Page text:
The home video market has provided a safe haven for falling stars, with former headliners like Jean-Claude Van Damme, Steven Seagal, Val Kilmer, and Cuba Gooding Jr. scoring consistent work on cheap action movies. It's not clear if Fire With Fire originated as a direct-to-video project, but it improves on that approach by boasting an above-the-title cast who are still making major movies, and downplaying a number of other names (D'Onofrio, Jones, 50 Cent, Julian McMahon, Quinton "Rampage" Jackson) that have become more familiar on the small screen. The film also tosses in a few character actors for good measure (Kevin Dunn, Richard Schiff, Arie Verveen). Most of these supporting cast members have small parts, giving the movie the feel of a big-budget ensemble picture rather than a penny-pinching production.
It helps also that these performances are good. So many direct-to-video features are let down by two sleepy C-list stars and a laundry list of underwhelming local talent. It's a small thing, but it really makes all the difference in a world to have a professional like Kevin Dunn or Julian McMahon handling exposition or a bit part. Some might be concerned that Willis only appears in five to ten minutes of this thing, but it's a fairly significant part, and although it's not really a role that requires much grandstanding, he puts the effort in when the script asks for it, and Duhamel is a durable action lead who has strong chemistry with Dawson. The MVP of the film, though, is D'Onofrio, who chews the scenery with a vicious glee that makes Hagan into an impressively threatening villain.
Director David Barratt has a background in stunts and second unit action direction, and he shoots clean, exciting action. The scope of these sequences is a little limited, but the sequences fit within the story. In particular, Barratt makes good use of Jeremy's firefighter background for the finale, set in a burning building (which mixes on-set flame with computer-generated flame for a much more satisfying result than all-CG fire). Style-wise, he doesn't assert himself too much; one shootout scene uses unnecessary whip-pans, but that's about it.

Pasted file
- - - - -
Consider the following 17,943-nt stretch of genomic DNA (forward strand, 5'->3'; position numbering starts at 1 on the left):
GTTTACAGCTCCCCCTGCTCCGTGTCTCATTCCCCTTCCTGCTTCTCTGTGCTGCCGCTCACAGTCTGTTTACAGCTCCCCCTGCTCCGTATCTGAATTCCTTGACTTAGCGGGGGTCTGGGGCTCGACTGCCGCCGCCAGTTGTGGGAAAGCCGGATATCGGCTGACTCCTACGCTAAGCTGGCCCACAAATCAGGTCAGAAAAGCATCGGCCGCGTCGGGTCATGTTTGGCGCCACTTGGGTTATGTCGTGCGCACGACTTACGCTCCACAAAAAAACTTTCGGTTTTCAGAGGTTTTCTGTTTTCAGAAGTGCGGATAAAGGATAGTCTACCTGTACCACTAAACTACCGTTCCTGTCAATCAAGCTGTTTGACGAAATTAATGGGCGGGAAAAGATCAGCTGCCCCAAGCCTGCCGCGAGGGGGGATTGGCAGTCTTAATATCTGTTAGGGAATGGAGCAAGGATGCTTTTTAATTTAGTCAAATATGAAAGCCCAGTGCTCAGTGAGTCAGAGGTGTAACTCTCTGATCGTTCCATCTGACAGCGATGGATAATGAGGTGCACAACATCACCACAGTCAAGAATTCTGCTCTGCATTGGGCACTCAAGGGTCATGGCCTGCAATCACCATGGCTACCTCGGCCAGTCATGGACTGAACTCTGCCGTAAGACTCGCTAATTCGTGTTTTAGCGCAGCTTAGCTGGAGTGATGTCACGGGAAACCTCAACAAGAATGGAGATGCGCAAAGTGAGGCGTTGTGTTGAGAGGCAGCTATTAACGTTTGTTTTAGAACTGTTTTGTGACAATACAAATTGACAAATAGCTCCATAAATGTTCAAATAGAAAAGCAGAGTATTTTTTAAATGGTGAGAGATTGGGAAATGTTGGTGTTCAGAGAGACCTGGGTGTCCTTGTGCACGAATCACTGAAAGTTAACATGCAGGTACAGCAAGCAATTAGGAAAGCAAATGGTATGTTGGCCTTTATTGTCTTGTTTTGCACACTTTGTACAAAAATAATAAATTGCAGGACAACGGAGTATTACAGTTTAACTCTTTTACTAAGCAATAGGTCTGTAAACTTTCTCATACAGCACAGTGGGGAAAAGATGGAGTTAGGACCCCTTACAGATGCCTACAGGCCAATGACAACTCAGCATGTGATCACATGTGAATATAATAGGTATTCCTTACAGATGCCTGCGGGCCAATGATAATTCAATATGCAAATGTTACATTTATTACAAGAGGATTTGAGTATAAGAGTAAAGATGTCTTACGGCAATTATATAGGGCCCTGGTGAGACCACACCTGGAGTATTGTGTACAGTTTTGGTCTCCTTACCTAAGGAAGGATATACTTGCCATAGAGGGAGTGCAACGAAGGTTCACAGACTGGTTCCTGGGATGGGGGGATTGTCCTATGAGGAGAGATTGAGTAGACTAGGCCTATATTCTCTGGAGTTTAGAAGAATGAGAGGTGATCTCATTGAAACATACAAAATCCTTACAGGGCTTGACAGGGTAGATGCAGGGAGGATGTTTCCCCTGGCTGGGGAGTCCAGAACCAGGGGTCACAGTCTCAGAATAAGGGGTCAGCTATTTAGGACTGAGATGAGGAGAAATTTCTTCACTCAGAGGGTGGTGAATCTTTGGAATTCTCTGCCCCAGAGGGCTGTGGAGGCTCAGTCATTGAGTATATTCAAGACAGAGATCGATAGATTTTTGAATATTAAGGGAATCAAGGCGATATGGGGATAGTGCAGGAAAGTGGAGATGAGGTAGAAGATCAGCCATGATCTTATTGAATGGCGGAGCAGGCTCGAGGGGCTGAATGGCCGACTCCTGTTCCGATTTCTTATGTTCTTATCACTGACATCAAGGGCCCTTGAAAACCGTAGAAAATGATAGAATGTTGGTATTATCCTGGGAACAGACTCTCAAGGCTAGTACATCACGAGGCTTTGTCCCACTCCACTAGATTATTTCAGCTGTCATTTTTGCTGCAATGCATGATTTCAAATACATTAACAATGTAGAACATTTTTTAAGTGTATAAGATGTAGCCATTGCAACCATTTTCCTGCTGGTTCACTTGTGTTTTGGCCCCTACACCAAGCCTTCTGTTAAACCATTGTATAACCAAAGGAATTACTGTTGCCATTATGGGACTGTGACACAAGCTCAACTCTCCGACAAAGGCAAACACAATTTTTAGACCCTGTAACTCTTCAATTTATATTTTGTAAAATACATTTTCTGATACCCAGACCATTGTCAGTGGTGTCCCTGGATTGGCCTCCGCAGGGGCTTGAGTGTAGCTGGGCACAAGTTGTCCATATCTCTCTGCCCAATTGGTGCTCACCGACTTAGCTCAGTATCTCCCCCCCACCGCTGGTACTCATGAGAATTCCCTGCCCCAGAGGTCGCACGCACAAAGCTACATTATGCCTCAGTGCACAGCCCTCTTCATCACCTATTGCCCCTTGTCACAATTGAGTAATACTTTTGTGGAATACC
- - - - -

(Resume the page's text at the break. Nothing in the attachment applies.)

At the same time, Fire With Fire might still be a little less than the sum of its parts. DTV flicks are more about demographics than creativity, and when you're aiming squarely for a certain audience, you give them what you know they want. There aren't any twists or turns in the story here that are going to blow viewers' socks off, and the film's ending is a little abrupt (I suspect some serious editing was done in the last twenty minutes, eliminating more of 50 Cent's role). The film amounts to a strong rental feature: it delivers the goods with skill that outpaces its competition, but anyone who Redboxes it isn't going to get more than advertised.
The Video and Audio
DTS-HD Master Audio 5.1 is also right on the money. In the movie's heightened gun battles, bullets are thunderously loud, whipping and zinging toward their targets. Music, which has a brooding quality, is nicely rendered and fills the soundscape. Even the sound of teeth scraping on concrete -- a terrible sound if I've ever heard one -- is rendered with wince-inducing clarity. English and French subtitles, and English captions for the deaf and hard of hearing are also included.
"Behind the Scenes: Fire With Fire" (9:20) is a pretty standard making-of featurette, offering a mix of footage from the film, B-roll, and on-set interviews. The most interesting aspect of the featurette is, as mentioned above, the strong suggestion that 50 Cent originally had a bigger part, although there are no deleted scenes on the disc to verify. This is accompanied by additional interviews with director David Barratt (21:43), Josh Duhamel (22:21), 50 Cent (20:30), Eric Winter (5:57), James Lesure (5:15), Vinnie Jones (5:03), Quinton "Rampage" Jackson (7:24), Nnamdi Asomugha (11:38), and producer Randall Emmett (14:17). Frankly, on-set interviews are never particularly great -- the information you get out of the finished press kits is always so surface-level, but when you see the raw footage it often becomes clear that there's only so much to work with, because they're all still in the middle of making the movie, grabbed between takes. I liked Fire With Fire, but I have no need to watch almost two hours of interviews for a ninety-minute film. For the interested, they're included, but I only sampled a little of each clip, and found them to be in keeping with my opinion of on-set interviews.
Trailers for Safe, Freelancers, Haywire, and a promo for Epix play before the main menu. An original trailer for Fire With Fire is also included.